Jeremy Clarkson

Jeremy Clarkson

Clarkson on: the FSO Polonez

I don't doubt that you go a bit red round the gills every morning when you find that Postman Pat has filled your hall with junk mail. You don't want to win a tumble dryer, you don't need an Amex card and you'd rather buy Razzle than Reader's Digest.

But consider for a moment what life would be like if you actually had to read everything that came through your door. Imagine if you were forced to open bank statements and bills, rather than simply feed them to the waste disposal unit.

Well that's what happens at Telly Towers every morning. I have to scoop up the debris that Pat has fed to my doormat, and read it.

I'm talking about press releases from the world's car companies - tomes that redefine the concept of dull. They are more boring than a Jane Austen novel, more shiversomely tedious than a parish council meeting.

Just last week, Nissan changed the radiator grille or something on the Micra and poor Pat gave himself a hernia lugging the press pack up my drive. 17 pages in, I'd already worked out that the whole thing could have been done in one sentence: "We've changed the Micra a bit".

But today, in amongst the encyclopaedic volume on the Corsa's new engine and a gushing diatribe about the new Hyundai Lantra Estate, was something that stopped me dead.

FSO is not dead. The Polish car company has managed to survive the transition from Communism to Lech and back to Communism again. And more than that, the cars are still being imported to Britain. Oh no.

"It was a box under which the careless car buyer would discover a 1940s tractor"

I still maintain that the Nissan Sunny was the worst car of all time. It had absolutely no redeeming features; nothing that you couldn't find better and cheaper elsewhere. But the worst car in the world to actually drive was the FSO Polonez.

Its did have a redeeming feature - it was cheap. But it had to be, because it was a car that wasn't really a car at all. It was a box under which the careless car buyer would discover a '40s tractor.

The styling was enough to put most people off, but it only had to compete with the Wartburg and the Trabant, neither of which will ever feature in a book called ‘Beautiful Cars' by Jeremy Clarkson.

You cannot begin to imagine how bad the ride was on this truly awful car, and just as you were marvelling at its ability to bounce so high off the ground, you'd find its steering didn't really work because the front wheels had been concreted on.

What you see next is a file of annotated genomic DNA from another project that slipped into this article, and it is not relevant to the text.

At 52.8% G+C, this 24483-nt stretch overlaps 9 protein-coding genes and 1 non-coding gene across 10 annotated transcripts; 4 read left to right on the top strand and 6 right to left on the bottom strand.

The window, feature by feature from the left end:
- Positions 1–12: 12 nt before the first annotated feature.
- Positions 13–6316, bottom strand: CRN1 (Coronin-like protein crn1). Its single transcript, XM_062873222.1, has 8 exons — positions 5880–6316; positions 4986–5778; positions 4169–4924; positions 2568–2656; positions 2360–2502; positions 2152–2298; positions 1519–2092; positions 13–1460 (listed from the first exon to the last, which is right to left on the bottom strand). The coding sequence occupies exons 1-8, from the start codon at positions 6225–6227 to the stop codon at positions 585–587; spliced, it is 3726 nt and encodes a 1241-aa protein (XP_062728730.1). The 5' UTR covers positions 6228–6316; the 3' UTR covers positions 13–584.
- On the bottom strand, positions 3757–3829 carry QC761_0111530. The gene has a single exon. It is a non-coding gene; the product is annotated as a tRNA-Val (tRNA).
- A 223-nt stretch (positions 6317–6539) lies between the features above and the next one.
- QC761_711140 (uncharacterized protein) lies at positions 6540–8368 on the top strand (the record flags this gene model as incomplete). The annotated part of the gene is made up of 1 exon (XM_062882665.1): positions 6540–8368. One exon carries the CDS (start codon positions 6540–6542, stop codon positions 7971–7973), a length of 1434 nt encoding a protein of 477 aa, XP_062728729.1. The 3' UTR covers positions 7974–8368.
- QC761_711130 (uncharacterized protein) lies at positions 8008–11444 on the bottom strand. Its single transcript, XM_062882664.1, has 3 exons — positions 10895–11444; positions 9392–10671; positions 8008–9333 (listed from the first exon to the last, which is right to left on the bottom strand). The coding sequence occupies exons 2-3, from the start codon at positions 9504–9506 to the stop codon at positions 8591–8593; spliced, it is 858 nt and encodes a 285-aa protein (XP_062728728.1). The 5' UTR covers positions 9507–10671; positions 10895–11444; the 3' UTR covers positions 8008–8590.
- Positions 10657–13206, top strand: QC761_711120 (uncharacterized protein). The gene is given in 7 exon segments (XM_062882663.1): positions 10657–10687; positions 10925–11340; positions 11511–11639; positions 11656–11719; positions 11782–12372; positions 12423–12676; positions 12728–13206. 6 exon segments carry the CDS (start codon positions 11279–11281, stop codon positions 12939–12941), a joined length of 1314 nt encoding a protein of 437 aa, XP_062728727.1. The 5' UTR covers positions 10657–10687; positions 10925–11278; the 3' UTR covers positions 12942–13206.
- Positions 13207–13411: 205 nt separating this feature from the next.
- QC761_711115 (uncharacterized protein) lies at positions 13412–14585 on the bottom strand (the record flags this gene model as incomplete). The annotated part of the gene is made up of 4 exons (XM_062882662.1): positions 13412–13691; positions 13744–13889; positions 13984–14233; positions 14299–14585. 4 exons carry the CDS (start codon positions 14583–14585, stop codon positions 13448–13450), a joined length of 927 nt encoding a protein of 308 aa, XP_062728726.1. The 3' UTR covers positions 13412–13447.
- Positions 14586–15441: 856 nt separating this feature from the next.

If Karl Benz had invented its engine, he'd have given up with the whole concept of internal combustion. The noise frightened birds and the fuel consumption read like the spec sheet from an InterCity 125.

The last time I actually went in a Polonez was last year. It was a minicab and it broke down in Heathrow's tunnel. Then I had an argument with the fat driver when I point blank refused to pay.

But since that long, fume-filled walk to the terminal, I've not heard anything about this wart on the bottom of motoring. Until now. It seems FSO has a new car called the Caro which has met with some success in Britain. 480 were sold here last year but I can only assume that the owners limit forays onto the road to the hours of darkness. I've certainly never seen one.

I'm sure though that it's a pretty hateful machine, but there's no denying one thing. At £4,527, it is cheap.

Also, it can be ordered with a 1.9-litre Citroen diesel engine and it will eventually get ZF power steering and Lucas brake systems. It may then become a half decent car, but I'm also sure its price will rise.

They'll end up with a half decent car at an indecent price. Except they won't, because this press release says that Daewoo has taken a 10 per cent stake in FSO and that in the next five or six years, the Korean com-pany's share will rise to 70 per cent.

The idea is simple. Daewoo will ship bits of old Astras and Cavaliers from Korea to Poland where they will be nailed together to form a vague, but inexpensive interpretation of what motoring should be all about in the next millennium.

We know all about that already, of course, because Vauxhall has shown us. No more fast cars. Birds in the trees and the good people of the world transported to and from work in Vectras. God Help Us.


Jeremy Clarkson, Column

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